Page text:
Zimbabwean swimming icon Kirsty Coventry is widely seen as a plausible candidate to succeed Thomas Bach as International Olympic Committee president, which would make her the organisation’s first female president.
This came as former IOC doyen Richard William Duncan Pound has advised Bach against seeking to extend his IOC presidency beyond the end of his term in 2025.
According to online publication, insidethegames, Coventry, who is currently the Minister of Youth, Sport, Arts and Recreation in Zimbabwe, is one of the two women likely to succeed Bach if the German lawyer decides against running for office again in 2025.
“Whether or not he does step down in 2025, there seems a good chance that the 10th IOC President will be the 128-year-old organisation’s first woman head,” says a report carried by insidethegames on New Year’s day.
“Both Kirsty Coventry of Zimbabwe and Nicole Hoevertsz of Aruba seem plausible candidates for the succession.
“Possible male presidential candidates might include World Athletics president Sebastian Coe, Neven Ilic, Chilean president of Panam Sports, and perhaps Juan Antonio Samaranch, Spanish son of the former IOC president of the same name, and Sergey Bubka, the one-time pole-vault champion.
“All nine IOC presidents to date have been white men, eight of them Europeans. The campaign messaging of any candidate to succeed Bach who is not a European male would accordingly more or less write itself.”
Pound has been a full IOC member for the past 44 years. But his membership ceased on December 31 after passing the applicable age-limit of 80 years.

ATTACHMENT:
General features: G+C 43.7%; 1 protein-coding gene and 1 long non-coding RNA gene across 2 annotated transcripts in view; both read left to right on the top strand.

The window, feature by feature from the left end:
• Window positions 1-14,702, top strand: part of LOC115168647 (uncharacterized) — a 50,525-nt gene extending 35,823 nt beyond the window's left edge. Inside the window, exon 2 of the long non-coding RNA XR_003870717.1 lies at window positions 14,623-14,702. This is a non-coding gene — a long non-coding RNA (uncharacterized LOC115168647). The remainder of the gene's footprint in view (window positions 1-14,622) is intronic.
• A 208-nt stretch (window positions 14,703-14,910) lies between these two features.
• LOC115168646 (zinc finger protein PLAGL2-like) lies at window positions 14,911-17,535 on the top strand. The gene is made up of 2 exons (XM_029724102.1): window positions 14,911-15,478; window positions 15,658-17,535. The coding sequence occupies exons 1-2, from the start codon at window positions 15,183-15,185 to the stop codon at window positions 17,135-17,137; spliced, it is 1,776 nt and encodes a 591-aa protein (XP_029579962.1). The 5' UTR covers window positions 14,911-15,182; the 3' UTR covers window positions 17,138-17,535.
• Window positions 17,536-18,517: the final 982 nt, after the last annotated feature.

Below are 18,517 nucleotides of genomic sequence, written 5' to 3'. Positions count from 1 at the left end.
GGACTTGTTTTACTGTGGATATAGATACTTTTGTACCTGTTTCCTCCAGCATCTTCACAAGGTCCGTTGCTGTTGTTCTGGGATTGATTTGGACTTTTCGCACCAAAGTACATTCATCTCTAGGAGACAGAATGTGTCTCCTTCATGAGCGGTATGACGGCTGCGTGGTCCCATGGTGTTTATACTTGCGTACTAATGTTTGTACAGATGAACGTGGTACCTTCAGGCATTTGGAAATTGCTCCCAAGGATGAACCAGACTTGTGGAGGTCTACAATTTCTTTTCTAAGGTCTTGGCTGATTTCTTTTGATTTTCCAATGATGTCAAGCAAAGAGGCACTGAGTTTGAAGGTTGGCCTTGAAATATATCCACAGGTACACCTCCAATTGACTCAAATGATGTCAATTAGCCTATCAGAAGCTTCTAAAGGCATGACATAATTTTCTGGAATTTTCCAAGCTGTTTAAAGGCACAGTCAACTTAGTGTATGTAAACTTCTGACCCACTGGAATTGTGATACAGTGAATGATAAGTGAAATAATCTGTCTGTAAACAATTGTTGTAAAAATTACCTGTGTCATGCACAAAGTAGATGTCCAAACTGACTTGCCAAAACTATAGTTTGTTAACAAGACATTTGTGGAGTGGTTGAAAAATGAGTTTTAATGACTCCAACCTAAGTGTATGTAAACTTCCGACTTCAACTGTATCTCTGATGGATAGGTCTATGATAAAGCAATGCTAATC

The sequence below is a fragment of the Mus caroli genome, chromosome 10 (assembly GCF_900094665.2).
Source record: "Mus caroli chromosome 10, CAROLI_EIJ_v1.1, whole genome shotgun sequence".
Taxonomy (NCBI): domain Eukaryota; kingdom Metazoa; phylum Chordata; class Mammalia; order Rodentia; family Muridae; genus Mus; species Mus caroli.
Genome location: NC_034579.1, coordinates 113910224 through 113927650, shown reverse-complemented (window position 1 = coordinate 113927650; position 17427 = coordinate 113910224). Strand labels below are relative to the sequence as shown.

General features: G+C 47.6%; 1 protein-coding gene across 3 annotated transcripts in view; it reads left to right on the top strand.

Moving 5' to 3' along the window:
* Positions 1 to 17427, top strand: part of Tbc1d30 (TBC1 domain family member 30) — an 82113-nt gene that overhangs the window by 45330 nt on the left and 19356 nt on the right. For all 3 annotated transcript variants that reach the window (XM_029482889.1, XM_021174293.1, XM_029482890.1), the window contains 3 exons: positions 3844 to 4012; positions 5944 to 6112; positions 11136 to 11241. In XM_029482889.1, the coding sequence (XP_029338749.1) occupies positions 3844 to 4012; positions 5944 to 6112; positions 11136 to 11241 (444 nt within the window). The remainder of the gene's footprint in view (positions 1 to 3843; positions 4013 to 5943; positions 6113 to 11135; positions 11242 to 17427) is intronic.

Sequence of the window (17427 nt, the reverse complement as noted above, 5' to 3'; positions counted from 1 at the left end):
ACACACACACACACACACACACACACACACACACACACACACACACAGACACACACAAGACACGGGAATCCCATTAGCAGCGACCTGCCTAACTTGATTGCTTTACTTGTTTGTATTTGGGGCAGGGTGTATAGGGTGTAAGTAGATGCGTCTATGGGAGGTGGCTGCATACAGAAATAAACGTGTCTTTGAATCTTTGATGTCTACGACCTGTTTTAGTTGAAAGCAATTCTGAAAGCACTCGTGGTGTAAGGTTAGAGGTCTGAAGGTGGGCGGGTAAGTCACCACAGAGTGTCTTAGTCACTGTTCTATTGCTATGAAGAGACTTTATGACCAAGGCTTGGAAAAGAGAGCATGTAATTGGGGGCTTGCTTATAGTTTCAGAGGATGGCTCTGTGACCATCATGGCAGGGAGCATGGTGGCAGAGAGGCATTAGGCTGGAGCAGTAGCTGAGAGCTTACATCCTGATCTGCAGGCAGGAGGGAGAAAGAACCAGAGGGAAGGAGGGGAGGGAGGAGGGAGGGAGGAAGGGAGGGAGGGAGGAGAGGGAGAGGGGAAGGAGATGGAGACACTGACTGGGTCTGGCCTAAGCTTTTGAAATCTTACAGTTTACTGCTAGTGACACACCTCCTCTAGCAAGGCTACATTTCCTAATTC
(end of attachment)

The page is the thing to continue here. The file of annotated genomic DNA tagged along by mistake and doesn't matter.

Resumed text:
Asked by insidethegames in an interview whether he would advise Bach not to seek to extend his term beyond 12 years, he replied: “I do not have the sense that Bach intends to try to amend the Olympic Charter in order to extend his presidency.
“Were he to ask for my advice, I would counsel him against such an action.”
Asked what qualities the next IOC President would need, Pound — undoubtedly the most important IOC member in history not to have been elected President — responded: “The Olympic Movement needs a leader who can communicate”. This was because “a successful Movement involves creating and maintaining a consensus (internal and external) on the inherent values of sport and Olympism”.
He added: “Communication consists of listening as much as (or more than) speaking”.
Under the current Olympic Charter, the president is elected by IOC members for a term of eight years, renewable once, for four years. Bach, a German lawyer and the ninth IOC president, was originally elected to succeed Belgium’s Jacques Rogge in Buenos Aires in September 2013. He was re-elected in March 2021.
The European quotient of voting IOC members currently remains over 40 percent, so it would appear rash to discount the possibility of yet another European leader emerging, explained Insidethegames.
However, pundits see Coventry fitting the bill for the next IOC presidency, although she has personally never spoken out about such an ambition.
The five-time Olympian and two-time Olympic champion in swimming, holds several leadership positions within the IOC and outside.
Coventry, who is the most decorated Olympian from Africa, has been a member of the IOC since 2013. Recently she was appointed chairperson of the IOC Coordination Commission for Brisbane 2032 Games.
The 39-year-old Zimbabwean swimming icon has also held various positions that include being member of the IOC Executive Board from 2018 until 2021 when the IOC Session in Tokyo approved the change of her IOC membership status to Individual Member.
Her profile on the IOC website shows she was IOC Member of the Athletes Commission (2013-2021), Chair of the Athletes’ Commission (2018-2021); Chair of the Coordination Commission for the Youth Olympic Games Dakar 2022 (2018-); Chair of the Coordination Commission for the Games of the XXXV Olympiad Brisbane 2032 (2021-); Member of the following Commissions: Coordination for the Games of the XXXII Olympiad Tokyo 2020 (2014-2021), Olympic Solidarity (2014-), Olympic Channel (2015-2018), Evaluation for the Games of XXXIII Olympiad in 2024 (2016-2017), Public Affairs and Social Development through Sport (2016-2018), Public Affairs and Corporate Communications (2022-), Evaluation for the Youth Olympic Games 2022 (2018); Member of the Board of directors of Olympic Channel Services S.A and Switzerland (2018-2021). Zimpapers